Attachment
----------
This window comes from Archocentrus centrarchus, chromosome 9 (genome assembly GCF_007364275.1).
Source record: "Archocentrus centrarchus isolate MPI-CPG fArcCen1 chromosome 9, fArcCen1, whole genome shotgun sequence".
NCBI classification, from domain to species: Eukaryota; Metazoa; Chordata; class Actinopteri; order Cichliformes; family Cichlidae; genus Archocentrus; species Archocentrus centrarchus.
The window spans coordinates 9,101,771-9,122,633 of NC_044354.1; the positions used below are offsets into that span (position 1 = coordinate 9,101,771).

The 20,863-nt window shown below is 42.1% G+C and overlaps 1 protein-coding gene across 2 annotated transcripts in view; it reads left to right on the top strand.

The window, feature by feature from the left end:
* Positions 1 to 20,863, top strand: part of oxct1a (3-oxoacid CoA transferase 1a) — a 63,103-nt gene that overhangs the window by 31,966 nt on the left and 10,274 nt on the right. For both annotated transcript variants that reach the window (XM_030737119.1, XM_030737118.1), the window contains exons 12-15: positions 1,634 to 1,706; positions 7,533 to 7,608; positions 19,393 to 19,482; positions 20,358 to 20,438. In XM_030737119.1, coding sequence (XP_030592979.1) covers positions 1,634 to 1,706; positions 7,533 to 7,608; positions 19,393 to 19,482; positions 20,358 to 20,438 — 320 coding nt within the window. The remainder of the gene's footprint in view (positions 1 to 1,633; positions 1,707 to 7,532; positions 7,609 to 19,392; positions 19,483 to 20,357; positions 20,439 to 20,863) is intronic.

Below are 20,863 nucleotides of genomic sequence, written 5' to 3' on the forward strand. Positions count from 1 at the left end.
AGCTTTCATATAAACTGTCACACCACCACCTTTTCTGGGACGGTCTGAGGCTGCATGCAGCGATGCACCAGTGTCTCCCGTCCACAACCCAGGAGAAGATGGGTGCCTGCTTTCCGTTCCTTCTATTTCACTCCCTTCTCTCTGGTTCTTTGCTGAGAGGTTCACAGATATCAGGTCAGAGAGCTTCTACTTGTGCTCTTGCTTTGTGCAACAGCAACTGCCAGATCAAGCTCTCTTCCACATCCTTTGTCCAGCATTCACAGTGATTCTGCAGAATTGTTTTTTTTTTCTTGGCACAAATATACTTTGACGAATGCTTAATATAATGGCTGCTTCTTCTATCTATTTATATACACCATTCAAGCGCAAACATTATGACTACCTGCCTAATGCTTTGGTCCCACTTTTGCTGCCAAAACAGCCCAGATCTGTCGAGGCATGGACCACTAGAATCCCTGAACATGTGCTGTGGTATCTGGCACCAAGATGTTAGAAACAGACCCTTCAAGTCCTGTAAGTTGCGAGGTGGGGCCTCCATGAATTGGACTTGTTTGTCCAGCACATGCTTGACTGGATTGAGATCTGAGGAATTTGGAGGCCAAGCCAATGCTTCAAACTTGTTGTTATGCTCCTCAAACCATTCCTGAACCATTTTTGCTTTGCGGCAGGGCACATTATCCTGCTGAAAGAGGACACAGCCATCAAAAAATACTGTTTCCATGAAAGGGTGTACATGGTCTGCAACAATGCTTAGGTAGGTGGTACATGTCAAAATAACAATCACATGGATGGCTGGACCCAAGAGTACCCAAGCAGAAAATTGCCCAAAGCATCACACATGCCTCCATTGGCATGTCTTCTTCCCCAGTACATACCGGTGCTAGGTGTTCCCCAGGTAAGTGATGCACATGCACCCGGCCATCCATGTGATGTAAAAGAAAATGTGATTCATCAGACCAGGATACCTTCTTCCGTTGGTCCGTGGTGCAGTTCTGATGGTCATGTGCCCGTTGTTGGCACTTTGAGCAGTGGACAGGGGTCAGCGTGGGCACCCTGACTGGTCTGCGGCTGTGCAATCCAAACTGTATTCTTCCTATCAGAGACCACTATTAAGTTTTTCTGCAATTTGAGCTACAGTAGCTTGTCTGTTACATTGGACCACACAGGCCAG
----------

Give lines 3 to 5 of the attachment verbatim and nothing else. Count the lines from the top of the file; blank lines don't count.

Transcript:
NCBI classification, from domain to species: Eukaryota; Metazoa; Chordata; class Actinopteri; order Cichliformes; family Cichlidae; genus Archocentrus; species Archocentrus centrarchus.
The window spans coordinates 9,101,771-9,122,633 of NC_044354.1; the positions used below are offsets into that span (position 1 = coordinate 9,101,771).

The 20,863-nt window shown below is 42.1% G+C and overlaps 1 protein-coding gene across 2 annotated transcripts in view; it reads left to right on the top strand.